Infections are particularly common after penetrating head injuries in which an object pierces the skull and introduces bacteria into the protective tissues surrounding the brain. Infections can also be the result of surgeries and altered consciousness that renders the brain injured person unable to explain that he or she is not feeling well. Those with penetrating brain injuries are often provided an early dose of antibiotic medication to prevent an infection from occurring.
Many times, the first sign of an infection is a fever. While doctors may immediately suspect infection as the source of fever, a temperature can increase because of damage to the part of the brain that regulates body heat.
Blood clots are another common complication that can occur shortly after the injury takes place, or even months or years later. The damage sustained to the brain as the result of an accident does not just occur to the brain itself, but also to the vessels that provide blood to the organ. This damage can result in blood clots and can increase the potential for issues such as strokes.
Blood clots can also form in the deep veins of the legs or arms as a result of immobility and surgical procedures used to treat the injury. The danger of this type of clot is that a piece of the clot can break free and travel through the bloodstream to the lung. This potentially fatal condition is known as a pulmonary embolism.
This condition occurs when changes to the brain’s function result in the development of new bone tissue in areas where bones are not generally located. Areas of the body that can experience this condition include hip or shoulder joints. This can result in pain, inflammation, and loss of range of motion to the affected area. Surgery is sometimes required to remove the bone tissue that has grown as a result of the injury.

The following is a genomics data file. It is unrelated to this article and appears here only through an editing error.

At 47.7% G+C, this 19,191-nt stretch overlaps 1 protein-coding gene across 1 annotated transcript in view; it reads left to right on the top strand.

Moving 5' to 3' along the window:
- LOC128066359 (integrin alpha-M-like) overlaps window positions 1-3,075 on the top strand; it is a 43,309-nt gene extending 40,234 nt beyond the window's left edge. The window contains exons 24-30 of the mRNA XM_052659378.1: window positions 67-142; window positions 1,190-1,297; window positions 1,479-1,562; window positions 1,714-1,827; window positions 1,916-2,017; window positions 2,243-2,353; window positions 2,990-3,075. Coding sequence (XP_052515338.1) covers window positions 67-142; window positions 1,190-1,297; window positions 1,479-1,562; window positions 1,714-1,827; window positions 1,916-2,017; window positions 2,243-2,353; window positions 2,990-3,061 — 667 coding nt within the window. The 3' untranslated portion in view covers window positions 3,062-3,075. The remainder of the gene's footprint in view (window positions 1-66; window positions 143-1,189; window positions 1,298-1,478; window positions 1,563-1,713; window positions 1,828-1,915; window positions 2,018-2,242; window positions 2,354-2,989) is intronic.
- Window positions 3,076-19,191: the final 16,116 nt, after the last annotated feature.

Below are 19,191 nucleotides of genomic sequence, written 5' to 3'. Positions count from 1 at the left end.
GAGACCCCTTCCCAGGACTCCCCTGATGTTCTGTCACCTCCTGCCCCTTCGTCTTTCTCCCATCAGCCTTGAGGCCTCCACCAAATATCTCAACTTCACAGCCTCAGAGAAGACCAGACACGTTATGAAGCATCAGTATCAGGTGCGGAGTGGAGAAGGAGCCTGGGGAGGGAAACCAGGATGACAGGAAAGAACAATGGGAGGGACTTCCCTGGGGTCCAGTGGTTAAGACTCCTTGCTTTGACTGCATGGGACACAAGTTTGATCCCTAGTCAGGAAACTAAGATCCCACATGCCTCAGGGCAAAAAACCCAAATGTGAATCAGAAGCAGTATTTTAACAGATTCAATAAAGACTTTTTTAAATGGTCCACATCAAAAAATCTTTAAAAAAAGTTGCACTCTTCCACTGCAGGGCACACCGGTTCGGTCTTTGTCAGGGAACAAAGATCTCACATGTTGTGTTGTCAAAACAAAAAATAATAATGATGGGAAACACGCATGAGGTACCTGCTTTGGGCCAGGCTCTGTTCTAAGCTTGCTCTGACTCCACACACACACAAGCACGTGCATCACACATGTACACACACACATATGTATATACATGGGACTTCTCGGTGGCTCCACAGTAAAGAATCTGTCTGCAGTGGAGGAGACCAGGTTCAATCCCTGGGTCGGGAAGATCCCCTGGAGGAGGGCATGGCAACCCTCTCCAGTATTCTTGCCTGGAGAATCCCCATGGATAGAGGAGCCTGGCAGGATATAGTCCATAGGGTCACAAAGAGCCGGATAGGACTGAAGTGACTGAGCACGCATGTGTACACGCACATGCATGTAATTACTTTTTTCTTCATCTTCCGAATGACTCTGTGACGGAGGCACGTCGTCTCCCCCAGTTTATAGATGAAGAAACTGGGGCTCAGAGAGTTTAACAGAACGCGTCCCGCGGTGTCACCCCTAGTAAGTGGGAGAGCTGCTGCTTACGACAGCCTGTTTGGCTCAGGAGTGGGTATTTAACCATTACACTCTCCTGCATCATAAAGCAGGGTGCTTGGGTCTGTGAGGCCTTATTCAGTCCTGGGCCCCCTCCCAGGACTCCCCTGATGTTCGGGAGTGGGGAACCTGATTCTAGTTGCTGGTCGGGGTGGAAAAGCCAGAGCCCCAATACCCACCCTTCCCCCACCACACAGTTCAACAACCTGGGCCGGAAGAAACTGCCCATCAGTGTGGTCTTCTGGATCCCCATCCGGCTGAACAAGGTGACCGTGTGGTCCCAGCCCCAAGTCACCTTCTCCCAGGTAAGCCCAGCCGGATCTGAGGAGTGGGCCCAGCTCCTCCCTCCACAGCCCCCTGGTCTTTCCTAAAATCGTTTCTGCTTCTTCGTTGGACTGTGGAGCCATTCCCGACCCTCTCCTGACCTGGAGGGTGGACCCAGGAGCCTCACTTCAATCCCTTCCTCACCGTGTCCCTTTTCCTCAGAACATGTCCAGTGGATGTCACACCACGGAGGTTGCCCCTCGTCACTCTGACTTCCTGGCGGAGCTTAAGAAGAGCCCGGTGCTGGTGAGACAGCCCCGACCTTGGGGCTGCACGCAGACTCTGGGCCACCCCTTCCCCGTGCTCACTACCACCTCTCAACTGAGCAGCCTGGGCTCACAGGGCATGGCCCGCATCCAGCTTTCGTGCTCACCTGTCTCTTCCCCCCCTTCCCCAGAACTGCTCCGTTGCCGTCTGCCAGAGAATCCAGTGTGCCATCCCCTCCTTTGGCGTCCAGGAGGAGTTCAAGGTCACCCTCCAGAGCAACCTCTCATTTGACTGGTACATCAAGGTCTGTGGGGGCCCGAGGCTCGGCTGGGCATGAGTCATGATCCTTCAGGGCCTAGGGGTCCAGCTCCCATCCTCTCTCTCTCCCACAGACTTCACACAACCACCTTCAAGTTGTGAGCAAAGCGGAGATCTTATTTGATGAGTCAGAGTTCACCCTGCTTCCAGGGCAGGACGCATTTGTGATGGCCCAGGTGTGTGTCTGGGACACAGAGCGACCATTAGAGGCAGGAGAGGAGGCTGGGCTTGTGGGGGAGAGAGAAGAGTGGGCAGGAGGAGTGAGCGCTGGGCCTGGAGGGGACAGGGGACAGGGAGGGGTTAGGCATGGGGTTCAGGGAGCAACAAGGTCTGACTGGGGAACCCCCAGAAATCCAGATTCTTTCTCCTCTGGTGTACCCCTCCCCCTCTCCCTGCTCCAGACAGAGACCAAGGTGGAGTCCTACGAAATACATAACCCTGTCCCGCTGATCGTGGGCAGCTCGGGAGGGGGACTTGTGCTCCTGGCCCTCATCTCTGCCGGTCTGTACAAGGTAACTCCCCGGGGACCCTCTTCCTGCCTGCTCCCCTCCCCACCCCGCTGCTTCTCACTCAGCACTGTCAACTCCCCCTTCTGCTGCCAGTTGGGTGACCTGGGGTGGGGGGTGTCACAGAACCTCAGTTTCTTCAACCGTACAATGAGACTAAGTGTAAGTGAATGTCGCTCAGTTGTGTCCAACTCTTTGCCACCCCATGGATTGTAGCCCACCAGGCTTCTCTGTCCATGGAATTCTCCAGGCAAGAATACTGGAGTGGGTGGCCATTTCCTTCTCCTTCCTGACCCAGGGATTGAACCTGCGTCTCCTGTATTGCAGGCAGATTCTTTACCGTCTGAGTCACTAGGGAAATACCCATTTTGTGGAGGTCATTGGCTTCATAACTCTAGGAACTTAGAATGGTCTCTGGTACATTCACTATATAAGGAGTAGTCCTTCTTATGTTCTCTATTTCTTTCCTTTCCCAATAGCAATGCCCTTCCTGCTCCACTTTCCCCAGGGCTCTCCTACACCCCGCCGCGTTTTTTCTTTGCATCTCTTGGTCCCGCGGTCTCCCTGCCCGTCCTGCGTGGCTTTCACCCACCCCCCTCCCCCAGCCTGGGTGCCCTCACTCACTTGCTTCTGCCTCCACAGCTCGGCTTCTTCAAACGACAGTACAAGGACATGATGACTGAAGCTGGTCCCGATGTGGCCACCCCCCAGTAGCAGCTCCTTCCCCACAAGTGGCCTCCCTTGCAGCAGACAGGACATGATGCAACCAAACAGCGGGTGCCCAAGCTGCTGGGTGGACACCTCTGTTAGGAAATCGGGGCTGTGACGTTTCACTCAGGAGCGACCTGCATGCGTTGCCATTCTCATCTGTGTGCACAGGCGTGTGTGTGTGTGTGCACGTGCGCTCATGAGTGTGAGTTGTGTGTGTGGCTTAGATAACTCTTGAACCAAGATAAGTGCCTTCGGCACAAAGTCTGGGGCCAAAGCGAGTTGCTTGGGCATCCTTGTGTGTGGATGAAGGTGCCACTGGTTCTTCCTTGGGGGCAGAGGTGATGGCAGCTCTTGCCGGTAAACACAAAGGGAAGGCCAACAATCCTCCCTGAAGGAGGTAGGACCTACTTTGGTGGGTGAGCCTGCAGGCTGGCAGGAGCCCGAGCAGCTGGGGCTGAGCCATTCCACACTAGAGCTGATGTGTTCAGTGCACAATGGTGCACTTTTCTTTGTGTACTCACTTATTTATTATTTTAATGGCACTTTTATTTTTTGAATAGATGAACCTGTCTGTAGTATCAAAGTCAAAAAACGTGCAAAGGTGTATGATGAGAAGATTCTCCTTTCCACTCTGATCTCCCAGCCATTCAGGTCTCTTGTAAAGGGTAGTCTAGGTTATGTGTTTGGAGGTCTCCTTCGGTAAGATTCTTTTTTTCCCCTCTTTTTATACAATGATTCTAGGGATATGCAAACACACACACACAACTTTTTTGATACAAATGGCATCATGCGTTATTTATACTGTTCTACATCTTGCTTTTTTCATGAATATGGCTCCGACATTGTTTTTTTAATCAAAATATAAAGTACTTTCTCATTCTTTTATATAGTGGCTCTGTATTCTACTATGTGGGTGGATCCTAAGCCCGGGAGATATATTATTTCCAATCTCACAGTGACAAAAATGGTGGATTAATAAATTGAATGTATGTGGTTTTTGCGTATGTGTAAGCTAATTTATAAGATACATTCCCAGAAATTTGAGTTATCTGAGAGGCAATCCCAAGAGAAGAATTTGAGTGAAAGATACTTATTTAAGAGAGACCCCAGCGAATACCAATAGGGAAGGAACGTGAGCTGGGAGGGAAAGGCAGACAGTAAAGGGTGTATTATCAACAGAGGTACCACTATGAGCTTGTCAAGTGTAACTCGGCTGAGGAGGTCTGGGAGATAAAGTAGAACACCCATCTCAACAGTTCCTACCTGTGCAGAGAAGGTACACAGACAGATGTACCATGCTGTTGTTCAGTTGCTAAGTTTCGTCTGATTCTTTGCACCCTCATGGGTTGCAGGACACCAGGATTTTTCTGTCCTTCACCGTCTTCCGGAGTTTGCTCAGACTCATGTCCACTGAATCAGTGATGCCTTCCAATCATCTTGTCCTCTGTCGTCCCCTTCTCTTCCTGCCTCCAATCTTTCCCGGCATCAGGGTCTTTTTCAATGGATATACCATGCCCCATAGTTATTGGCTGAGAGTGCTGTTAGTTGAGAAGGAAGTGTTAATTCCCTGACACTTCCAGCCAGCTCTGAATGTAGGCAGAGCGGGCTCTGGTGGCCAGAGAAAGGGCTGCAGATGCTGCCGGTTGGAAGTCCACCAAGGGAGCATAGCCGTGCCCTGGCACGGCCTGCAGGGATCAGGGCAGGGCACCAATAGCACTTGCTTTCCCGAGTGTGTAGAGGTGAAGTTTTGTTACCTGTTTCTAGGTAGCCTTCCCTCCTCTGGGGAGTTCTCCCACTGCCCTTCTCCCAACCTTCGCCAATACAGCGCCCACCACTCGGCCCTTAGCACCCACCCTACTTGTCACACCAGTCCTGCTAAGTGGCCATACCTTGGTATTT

Both brain injured men and women can experience changes in sexual appetite or even preference as a result of hormonal changes relating to the injury. Other issues can include changes in lubrication for women, and changes in the ability to achieve or maintain an erection for men. The injury can also result in a loss of fertility for individuals of either gender.
THE IMPACTS OF TRAUMATIC BRAIN INJURIES
Brain injuries can have profound effects on every facet of the injured person’s life, including:
- At work: Many individuals cannot return to work due to the extreme changes in behavior and impulse control, memory, and mobility that occur as a result of brain injuries. Others can do some type of work, though not the same work or at the same capacity as before the injury. Those who return to the job they held before their accident are often required to take longer breaks, work fewer hours, and handle a lighter workload as a result of fatigue, which is commonly experienced after a brain injury.